Equity falls short as Gov. Lamont’s age-based vaccine plan negatively impacts long-term care patients
By Sarah Canseco
Newswriting 2 / University of Connecticut
Weeks into Connecticut’s COVID-19 vaccine rollout, disabled residents continue to feel angry, anxious and left behind as many voice concerns that Gov. Ned Lamont’s age-based vaccine plan undervalues the importance of equity.
Sylvia Norton, a 25-year-old Plainville resident with down syndrome was hoping she would be among the lucky 608,000 residents who have been vaccinated by now.
Originally scheduled to be eligible for the vaccine by March 1, Norton was forced to change her plans after the state decided to base prioritization on age as opposed to those with underlying medical conditions, as recommended by the Center for Disease Control and Prevention.
Put behind elderly patients, healthcare workers and teachers, Sylvia Norton now remains part of the 26% of young, disabled individuals forced to wait another two months.
“It’s disheartening really and just very, very sad,” said Sylvia Norton’s mother, Carrie Norton. “She was so close to getting it and now she has to wait even longer. All I can really tell you is that I am scared as hell. I’m scared for her to leave the house still, scared she still hasn’t gotten this— scared for her to do anything until then. That has been the past year of my life—constantly feeling like she’s some sort of ticking time bomb while trying my best to make sure she’s as safe as possible. It just isn’t fair; she could die without this.”
Since the start of the pandemic, disabled individuals have been some of the most susceptible individuals to COVID-19, remaining three times more likely to contract the virus in comparison to the general public.
Across all states, a total of 182,228 COVID-19 related deaths have been those with at least one physical, intellectual, or cognitive disability, allocating for almost 32% of total deaths seen in the last year.
“We feel so invisible—so helpless,” says Carrie Norton. “I have friends in Wisconsin—thousands of miles away questioning the value of their autistic child’s life because no one seems to be listening to them. I don’t understand why we have to try and prove why we deserve it as if my child’s entire life story isn’t proof enough. She doesn’t have the same health privileges as everyone else and trust me, this isn’t about special treatment, it’s about facts—it’s about life or death.”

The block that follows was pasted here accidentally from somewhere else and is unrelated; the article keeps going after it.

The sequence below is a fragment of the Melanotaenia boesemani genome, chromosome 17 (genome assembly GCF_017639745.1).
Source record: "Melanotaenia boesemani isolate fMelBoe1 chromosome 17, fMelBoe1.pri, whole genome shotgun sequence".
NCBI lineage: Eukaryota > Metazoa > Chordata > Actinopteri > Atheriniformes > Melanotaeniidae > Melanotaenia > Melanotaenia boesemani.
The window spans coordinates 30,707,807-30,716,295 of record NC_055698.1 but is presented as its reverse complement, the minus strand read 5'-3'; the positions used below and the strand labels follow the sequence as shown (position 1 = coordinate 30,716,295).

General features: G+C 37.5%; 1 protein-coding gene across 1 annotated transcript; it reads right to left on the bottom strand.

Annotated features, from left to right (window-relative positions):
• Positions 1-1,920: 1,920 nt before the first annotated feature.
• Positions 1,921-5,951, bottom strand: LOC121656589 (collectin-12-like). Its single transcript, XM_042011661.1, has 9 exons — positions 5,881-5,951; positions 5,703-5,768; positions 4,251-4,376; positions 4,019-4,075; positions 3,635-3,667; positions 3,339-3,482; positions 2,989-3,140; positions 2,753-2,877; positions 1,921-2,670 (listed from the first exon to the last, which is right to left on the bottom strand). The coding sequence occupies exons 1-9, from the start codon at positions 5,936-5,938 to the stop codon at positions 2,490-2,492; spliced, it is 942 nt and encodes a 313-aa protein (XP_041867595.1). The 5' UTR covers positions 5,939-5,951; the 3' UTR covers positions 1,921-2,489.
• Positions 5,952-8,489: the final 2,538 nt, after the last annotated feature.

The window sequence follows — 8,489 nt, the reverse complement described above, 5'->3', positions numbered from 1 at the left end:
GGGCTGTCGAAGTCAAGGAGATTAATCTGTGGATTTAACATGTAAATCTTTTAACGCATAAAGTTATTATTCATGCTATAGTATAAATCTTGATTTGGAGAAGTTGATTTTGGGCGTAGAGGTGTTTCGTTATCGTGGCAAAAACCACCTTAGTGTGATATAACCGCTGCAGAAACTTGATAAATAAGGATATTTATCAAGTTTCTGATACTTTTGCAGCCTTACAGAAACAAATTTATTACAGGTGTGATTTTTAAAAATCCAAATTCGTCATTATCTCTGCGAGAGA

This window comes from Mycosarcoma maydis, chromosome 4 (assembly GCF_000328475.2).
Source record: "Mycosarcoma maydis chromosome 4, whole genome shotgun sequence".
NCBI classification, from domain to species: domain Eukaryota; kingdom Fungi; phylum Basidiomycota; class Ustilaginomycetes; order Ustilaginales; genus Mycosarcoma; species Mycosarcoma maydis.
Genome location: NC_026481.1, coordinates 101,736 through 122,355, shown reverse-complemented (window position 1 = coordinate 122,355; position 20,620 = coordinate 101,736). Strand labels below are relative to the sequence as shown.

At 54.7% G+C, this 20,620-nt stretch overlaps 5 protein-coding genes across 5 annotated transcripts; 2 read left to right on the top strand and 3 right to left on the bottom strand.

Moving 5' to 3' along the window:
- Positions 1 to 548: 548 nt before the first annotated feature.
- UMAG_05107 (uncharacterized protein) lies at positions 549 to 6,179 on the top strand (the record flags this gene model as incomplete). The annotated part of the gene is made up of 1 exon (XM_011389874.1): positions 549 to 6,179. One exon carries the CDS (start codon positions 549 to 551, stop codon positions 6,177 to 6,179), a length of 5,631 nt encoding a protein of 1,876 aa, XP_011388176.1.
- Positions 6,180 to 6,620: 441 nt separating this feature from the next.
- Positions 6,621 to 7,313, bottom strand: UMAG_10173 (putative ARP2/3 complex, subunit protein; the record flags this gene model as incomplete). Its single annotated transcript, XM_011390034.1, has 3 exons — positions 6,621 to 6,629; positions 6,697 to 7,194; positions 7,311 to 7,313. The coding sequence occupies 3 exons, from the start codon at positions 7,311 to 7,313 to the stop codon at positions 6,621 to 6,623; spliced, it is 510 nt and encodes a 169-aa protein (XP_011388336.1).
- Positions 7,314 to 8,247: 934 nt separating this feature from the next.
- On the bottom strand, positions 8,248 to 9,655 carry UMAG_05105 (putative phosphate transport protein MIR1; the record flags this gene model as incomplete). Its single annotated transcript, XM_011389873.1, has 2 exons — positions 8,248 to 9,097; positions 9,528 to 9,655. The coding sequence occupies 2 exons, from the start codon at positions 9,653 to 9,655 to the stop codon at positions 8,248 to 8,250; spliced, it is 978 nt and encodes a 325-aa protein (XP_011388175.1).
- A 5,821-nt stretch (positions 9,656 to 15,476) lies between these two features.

Saad Omer, a Yale University epidemiologist has also questioned the state’s last-minute change.
As a member of the National Academy of Medicine’s committee for equitable vaccine allocation, Omer claims that Lamont’s lack of focus on equitable vaccine allocation severely harms the long-term effects of COVID-19.
“I’ll admit, basing vaccination rollouts on age does make things quicker,” said Omer. “But what happens when we ignore these younger populations who are at a higher risk for comorbidities is that we begin to disregard the people who have been dying the fastest, when really, they need to be our focus. They don’t have time to wait, so when we provide them with accessibility, everything else in the future becomes faster and more efficient. We eliminate the bigger issues and get to focus on the smaller ones. That is when we acquire speed, equity, and balance.”
With around 55% of the state’s COVID-19 related deaths being disabled residents in long-term care facilities, Omer argues that by putting these individuals first, mortality and infection rates can dramatically decrease in the long run.
By allocating COVID-19 vaccinations to the largest and most vulnerable communities, this would eliminate immediate health risks within these larger populations while also preventing risk of transmission into smaller communities.
“Disabled residents make up about 11% of the population,” says Omer. “Their population is almost just as big as elderly residents, yet they are dying at least two times faster than they are. If we put these individuals at the back of the line, we aren’t just putting them at risk, but we’re putting others in harm’s way too. Mortality and infection rates will only continue to rise and that’s when this goes beyond health, but it becomes a social issue because no one is asking about 400,000 people what they need.”
According to Omer, mortality and infection rates attached to COVID-19 are not caused by the pandemic itself, but decades of disproportionate access to healthcare resources.
For years, many disabled residents have faced physical barriers, lack of access to transportation, little guidance in booking appointments, inadequate knowledge of health workers, prohibitive costs and limited availability of services among a variety of other challenges.
Many families like Carrie Norton’s feel alone and ‘left to fend for themselves.’ She believes that by listening to families and broadening access to resources, many challenges may dissolve as vaccination appointments become more readily available.
“If we can help elderly individuals get the treatment they need, then we can do it for disabled individuals too,” says Omer. Discrimination in healthcare is all too real and it’s a virus of its own especially when the tools we need to target these marginalized populations are right in front of us. By directly removing the barriers that prevent these people from receiving lifesaving treatment, not only can equitable healthcare begin to take space, but we’ll see death rates lower, and rate of transmission begin to slow down. Helping those most vulnerable is a win for everyone, we just need to put our foot in the water.”